Begin contracting those triceps muscles to generate the energy for moving the weight back up to the starting position (Fig B shows middle of the movement). You should feel it in the back of your arms if you’re doing it right.

Bodyweight Triceps Extensions—Or, you can do these without any weights at all. If you want to use full bodyweight, find a higher surface than what I’ve shown in the pics below, so that you’ll be on your feet, leaning over while standing. If you don’t have a good, higher surface (as was the case in said below photos), you can do these from the kneeling position. This makes the movement easier, but you can make up for that by building up to doing these one arm at a time.  You may also choose to do this kneeling version simply because you’re not quite ready to do the standing one.

Start with your feet (or knees, if not standing) in a position back far enough from the surface you’re holding onto so that you’ll get a good lean into the movement, making sure you’re working those triceps. If your body is too close to your hands to start off, there’s little effort needed in moving you away from the surface your hands are clinging to.

starting point for bodyweight tricep extension

starting point for bodyweight triceps extension

Contract your triceps in order to start pushing yourself away from the surface, eventually extending out completely, where arms are straightened.

midway point

midway point

finish

finish

The key here, as noted, is the freedom from even needing weights with you. Anywhere you happen to be where there’s some kind of stable edge to grab onto can become a home exercise (or one you can do if you’re staying in a motel, for that matter).

 

Triceps pressdown with bands—You hear about triceps pressdowns on a cable machine at the gym; why not create the same basic movement at home with simple workout bands? Use the “anchor” (that is made to safely attach in the crack of the door—not all brands are as safe) to firm the position of the bands, allowing them to dangle down to hand position (in this case, had to do them from a kneeling position, which is fine)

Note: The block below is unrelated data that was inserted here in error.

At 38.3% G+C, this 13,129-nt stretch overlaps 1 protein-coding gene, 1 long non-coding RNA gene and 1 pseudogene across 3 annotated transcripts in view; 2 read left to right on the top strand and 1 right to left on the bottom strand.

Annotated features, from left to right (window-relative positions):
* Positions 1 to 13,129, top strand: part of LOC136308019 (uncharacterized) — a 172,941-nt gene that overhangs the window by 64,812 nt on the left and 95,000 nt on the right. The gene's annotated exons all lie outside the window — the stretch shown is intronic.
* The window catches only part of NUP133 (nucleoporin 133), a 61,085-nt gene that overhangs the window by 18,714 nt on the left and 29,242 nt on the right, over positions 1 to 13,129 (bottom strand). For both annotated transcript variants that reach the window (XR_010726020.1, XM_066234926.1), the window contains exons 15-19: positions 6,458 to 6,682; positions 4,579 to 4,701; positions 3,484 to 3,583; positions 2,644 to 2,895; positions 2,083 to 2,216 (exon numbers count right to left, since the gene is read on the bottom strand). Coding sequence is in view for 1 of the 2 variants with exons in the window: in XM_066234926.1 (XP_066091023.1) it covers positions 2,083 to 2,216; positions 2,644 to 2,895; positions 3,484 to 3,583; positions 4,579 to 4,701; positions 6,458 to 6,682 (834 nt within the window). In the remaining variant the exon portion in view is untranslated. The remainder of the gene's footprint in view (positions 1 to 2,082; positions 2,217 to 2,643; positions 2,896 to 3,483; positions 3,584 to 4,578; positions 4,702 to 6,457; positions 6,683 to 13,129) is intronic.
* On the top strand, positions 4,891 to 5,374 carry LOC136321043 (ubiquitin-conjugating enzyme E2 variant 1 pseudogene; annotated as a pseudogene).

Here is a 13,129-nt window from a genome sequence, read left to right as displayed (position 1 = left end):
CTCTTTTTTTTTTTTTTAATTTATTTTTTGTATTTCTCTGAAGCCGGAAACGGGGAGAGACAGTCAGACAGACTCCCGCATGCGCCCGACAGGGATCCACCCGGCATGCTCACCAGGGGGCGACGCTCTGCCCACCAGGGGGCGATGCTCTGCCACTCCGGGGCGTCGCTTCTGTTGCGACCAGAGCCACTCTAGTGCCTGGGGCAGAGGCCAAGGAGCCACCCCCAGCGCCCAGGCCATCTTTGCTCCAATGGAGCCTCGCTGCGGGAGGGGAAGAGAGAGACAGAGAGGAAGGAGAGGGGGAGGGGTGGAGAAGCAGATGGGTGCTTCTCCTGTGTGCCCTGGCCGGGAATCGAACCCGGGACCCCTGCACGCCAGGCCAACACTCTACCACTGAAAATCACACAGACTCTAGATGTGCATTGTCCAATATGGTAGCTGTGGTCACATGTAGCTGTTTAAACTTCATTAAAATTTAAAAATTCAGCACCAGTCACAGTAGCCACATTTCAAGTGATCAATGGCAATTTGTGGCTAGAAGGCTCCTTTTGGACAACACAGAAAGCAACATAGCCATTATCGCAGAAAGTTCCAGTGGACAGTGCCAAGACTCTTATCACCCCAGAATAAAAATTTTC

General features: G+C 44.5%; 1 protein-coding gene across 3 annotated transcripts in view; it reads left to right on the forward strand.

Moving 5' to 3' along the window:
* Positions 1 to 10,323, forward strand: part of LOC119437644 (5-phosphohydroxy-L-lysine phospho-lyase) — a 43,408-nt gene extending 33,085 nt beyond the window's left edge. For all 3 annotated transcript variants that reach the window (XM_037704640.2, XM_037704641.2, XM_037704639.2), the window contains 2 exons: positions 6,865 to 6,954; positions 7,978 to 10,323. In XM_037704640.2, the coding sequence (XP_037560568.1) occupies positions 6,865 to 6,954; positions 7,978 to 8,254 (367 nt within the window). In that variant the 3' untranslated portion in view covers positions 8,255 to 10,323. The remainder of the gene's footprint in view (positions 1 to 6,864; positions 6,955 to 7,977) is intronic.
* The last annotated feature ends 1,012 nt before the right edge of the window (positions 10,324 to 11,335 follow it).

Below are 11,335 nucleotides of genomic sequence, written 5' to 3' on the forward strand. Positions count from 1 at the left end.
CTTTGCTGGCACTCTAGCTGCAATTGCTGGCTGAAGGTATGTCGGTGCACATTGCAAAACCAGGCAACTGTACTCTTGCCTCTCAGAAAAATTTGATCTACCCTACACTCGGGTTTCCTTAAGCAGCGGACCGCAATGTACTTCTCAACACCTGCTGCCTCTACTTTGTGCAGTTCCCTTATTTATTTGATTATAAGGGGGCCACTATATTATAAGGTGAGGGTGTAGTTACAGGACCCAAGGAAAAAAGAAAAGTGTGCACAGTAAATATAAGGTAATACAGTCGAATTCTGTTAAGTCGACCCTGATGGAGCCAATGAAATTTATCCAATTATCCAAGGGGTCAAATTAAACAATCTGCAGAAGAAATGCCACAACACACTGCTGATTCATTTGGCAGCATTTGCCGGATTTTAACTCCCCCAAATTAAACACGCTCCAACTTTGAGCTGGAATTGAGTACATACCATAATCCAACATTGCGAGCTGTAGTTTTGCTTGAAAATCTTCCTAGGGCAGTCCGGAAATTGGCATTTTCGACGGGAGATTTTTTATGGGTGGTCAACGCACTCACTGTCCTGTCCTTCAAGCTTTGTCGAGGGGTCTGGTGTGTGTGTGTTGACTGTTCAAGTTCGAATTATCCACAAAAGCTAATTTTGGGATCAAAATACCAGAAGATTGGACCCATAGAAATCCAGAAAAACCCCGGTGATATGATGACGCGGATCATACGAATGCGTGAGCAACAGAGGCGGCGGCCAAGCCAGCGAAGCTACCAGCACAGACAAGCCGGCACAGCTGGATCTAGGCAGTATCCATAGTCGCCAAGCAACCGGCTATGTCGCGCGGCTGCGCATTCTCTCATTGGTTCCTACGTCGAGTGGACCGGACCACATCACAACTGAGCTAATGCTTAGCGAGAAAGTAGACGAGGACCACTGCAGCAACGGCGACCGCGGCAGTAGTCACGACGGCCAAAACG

P1000346

elbows at side, wrists straight

Start with your hands grabbing the ends of the band, palms face down, wrists locked (don’t allow them to bend back, as you can incur injury). Elbows should be essentially to your side, and they—along with your upper arm—should remain stable through the movement to ensure you utilize your triceps muscles.

Once in that position, press downward, allowing your elbow to act like a stationary hinge while your forearms move in a downward arc toward the ground. You’ll notice that since the bands are stretching, the resistance increases. But that’s actually perfect for this exercise, because you tend to gain leverage (a form of strength) as you start locking out at the bottom.

finishing point

finishing point for bands triceps pressdown

Triceps Kickback—Another triceps focused movement you can do with dumbbells is known as the triceps kickback. But, as well, you can even use a jug and fill it with water (for a true home exercise!) if you don’t have any dumbbells laying around. Instead of requiring a bunch of different weights in order to increase the resistance, you can simply pour in a little extra water.

You’ll first want to find a stationary surface to set your body up on (as shown in pic below). The foot of your working arm will be on the floor, while the off-arm knee and hand will be on the object, creating a tripod of stability while the arm of your hand holding the weight (or jug) remains free.

Form Critical

You want to ensure your back position is sound, so stick your tail out just a bit to allow for a slight curve (opposite of rounding!) in your back. As well, keep your torso relatively parallel with the ground.

Now, move your humerus (upper arm) back to where it’s parallel with the ground. This will ensure you get the most out of the exercise for your triceps. (if you only move your arm back to less than parallel, you won’t work the triceps nearly as much). Attempt to keep your wrist relatively locked, stable, while allowing your forearm to remain perpendicular to the ground. This will create an ‘L’ between your upper and lower arm as you hold the weight in your hand, ready to begin the lift.